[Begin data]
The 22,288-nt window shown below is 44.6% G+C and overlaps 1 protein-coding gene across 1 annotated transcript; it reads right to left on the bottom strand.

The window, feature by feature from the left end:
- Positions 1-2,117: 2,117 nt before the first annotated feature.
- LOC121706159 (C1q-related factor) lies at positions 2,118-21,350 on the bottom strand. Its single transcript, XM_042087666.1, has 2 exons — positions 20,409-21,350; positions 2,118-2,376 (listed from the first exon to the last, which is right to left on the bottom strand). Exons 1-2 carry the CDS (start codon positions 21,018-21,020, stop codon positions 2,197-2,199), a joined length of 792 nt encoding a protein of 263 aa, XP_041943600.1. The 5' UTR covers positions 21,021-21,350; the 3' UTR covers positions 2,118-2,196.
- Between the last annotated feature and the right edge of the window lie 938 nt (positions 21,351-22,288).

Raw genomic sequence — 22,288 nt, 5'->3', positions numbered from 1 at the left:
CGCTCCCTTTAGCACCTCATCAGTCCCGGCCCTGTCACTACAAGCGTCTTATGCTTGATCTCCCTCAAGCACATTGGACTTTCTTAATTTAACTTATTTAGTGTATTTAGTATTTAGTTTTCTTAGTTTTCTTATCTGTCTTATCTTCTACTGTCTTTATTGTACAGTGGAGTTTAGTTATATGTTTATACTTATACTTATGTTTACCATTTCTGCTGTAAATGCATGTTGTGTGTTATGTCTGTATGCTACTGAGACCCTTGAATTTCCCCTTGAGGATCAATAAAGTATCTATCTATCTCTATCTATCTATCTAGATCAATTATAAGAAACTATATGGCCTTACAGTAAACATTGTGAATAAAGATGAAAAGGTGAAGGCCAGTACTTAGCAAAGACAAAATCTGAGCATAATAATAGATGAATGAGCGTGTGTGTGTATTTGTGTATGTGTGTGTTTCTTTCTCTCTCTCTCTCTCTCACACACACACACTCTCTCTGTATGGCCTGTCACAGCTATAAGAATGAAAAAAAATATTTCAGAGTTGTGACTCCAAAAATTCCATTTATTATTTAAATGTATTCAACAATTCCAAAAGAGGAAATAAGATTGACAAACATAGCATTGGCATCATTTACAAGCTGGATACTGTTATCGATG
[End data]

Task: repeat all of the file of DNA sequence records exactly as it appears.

The 22,288-nt window shown below is 44.6% G+C and overlaps 1 protein-coding gene across 1 annotated transcript; it reads right to left on the bottom strand.

The window, feature by feature from the left end:
- Positions 1-2,117: 2,117 nt before the first annotated feature.
- LOC121706159 (C1q-related factor) lies at positions 2,118-21,350 on the bottom strand. Its single transcript, XM_042087666.1, has 2 exons — positions 20,409-21,350; positions 2,118-2,376 (listed from the first exon to the last, which is right to left on the bottom strand). Exons 1-2 carry the CDS (start codon positions 21,018-21,020, stop codon positions 2,197-2,199), a joined length of 792 nt encoding a protein of 263 aa, XP_041943600.1. The 5' UTR covers positions 21,021-21,350; the 3' UTR covers positions 2,118-2,196.
- Between the last annotated feature and the right edge of the window lie 938 nt (positions 21,351-22,288).

Raw genomic sequence — 22,288 nt, 5'->3', positions numbered from 1 at the left:
CGCTCCCTTTAGCACCTCATCAGTCCCGGCCCTGTCACTACAAGCGTCTTATGCTTGATCTCCCTCAAGCACATTGGACTTTCTTAATTTAACTTATTTAGTGTATTTAGTATTTAGTTTTCTTAGTTTTCTTATCTGTCTTATCTTCTACTGTCTTTATTGTACAGTGGAGTTTAGTTATATGTTTATACTTATACTTATGTTTACCATTTCTGCTGTAAATGCATGTTGTGTGTTATGTCTGTATGCTACTGAGACCCTTGAATTTCCCCTTGAGGATCAATAAAGTATCTATCTATCTCTATCTATCTATCTAGATCAATTATAAGAAACTATATGGCCTTACAGTAAACATTGTGAATAAAGATGAAAAGGTGAAGGCCAGTACTTAGCAAAGACAAAATCTGAGCATAATAATAGATGAATGAGCGTGTGTGTGTATTTGTGTATGTGTGTGTTTCTTTCTCTCTCTCTCTCTCTCACACACACACACTCTCTCTGTATGGCCTGTCACAGCTATAAGAATGAAAAAAAATATTTCAGAGTTGTGACTCCAAAAATTCCATTTATTATTTAAATGTATTCAACAATTCCAAAAGAGGAAATAAGATTGACAAACATAGCATTGGCATCATTTACAAGCTGGATACTGTTATCGATG